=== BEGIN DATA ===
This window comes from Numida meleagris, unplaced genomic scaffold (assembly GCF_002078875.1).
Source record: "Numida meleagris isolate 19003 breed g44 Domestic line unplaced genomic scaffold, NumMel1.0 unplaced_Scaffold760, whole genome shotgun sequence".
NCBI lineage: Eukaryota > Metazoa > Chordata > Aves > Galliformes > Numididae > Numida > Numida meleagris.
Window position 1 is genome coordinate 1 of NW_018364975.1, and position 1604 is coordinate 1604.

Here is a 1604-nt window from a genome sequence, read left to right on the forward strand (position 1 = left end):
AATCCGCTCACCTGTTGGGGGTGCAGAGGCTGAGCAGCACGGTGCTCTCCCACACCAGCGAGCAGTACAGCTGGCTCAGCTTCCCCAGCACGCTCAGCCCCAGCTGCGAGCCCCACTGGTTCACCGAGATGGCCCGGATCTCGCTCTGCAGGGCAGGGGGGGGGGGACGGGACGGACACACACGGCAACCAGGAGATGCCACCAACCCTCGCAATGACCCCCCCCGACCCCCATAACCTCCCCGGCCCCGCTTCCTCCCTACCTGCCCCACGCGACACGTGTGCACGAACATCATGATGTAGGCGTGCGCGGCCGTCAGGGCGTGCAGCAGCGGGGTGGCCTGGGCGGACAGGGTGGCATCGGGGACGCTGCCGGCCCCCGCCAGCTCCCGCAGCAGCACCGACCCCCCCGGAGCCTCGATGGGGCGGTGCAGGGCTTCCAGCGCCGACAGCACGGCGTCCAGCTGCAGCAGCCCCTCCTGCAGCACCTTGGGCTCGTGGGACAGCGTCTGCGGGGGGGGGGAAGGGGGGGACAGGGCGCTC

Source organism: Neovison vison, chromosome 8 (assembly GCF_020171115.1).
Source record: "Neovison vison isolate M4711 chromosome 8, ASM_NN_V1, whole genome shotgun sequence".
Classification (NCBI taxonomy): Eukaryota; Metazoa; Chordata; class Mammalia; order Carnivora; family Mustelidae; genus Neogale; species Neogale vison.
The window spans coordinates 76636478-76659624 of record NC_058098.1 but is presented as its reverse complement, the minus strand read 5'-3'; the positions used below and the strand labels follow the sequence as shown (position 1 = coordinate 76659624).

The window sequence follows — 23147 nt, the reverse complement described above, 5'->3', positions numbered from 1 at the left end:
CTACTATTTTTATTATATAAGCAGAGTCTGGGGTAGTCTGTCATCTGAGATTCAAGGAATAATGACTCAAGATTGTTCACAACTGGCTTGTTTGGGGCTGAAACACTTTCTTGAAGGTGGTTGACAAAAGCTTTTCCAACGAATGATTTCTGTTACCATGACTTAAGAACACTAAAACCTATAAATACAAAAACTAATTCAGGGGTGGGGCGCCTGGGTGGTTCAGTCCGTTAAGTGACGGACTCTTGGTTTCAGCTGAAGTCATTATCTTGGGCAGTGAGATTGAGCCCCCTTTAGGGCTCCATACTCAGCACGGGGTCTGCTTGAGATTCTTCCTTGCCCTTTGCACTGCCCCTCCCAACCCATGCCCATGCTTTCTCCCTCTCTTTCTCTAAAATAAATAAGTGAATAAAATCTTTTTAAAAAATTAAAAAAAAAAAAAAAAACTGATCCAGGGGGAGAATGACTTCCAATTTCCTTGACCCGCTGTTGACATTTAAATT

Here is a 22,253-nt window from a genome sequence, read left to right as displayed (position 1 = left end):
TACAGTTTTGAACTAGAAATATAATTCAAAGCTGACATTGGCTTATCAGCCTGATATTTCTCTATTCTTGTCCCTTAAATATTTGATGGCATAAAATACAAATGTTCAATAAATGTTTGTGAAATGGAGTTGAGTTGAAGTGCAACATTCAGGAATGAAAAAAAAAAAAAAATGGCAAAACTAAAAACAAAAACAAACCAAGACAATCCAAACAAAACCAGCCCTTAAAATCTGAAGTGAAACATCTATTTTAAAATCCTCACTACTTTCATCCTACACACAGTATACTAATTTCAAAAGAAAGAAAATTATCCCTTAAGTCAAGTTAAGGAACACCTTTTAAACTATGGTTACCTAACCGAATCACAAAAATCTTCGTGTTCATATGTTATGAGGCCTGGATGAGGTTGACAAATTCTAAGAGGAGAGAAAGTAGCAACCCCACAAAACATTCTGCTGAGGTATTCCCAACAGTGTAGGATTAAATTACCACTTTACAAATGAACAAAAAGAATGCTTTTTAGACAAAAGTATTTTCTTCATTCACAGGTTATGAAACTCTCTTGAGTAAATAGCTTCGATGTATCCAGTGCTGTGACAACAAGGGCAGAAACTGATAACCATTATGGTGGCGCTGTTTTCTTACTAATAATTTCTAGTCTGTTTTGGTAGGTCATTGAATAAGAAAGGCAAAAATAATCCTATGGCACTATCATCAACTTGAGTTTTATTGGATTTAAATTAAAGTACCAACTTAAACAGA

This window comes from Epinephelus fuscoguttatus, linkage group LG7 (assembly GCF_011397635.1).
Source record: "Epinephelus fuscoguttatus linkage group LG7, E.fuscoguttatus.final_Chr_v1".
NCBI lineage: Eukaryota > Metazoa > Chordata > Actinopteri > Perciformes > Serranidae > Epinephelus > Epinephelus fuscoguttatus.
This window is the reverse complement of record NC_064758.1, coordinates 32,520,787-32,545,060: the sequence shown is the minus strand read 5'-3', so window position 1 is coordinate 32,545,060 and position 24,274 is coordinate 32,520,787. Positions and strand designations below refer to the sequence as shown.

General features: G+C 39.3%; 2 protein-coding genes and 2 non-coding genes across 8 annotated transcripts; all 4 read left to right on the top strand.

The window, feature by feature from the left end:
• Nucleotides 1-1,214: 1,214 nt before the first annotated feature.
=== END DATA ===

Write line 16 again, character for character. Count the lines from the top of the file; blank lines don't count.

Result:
Source record: "Epinephelus fuscoguttatus linkage group LG7, E.fuscoguttatus.final_Chr_v1".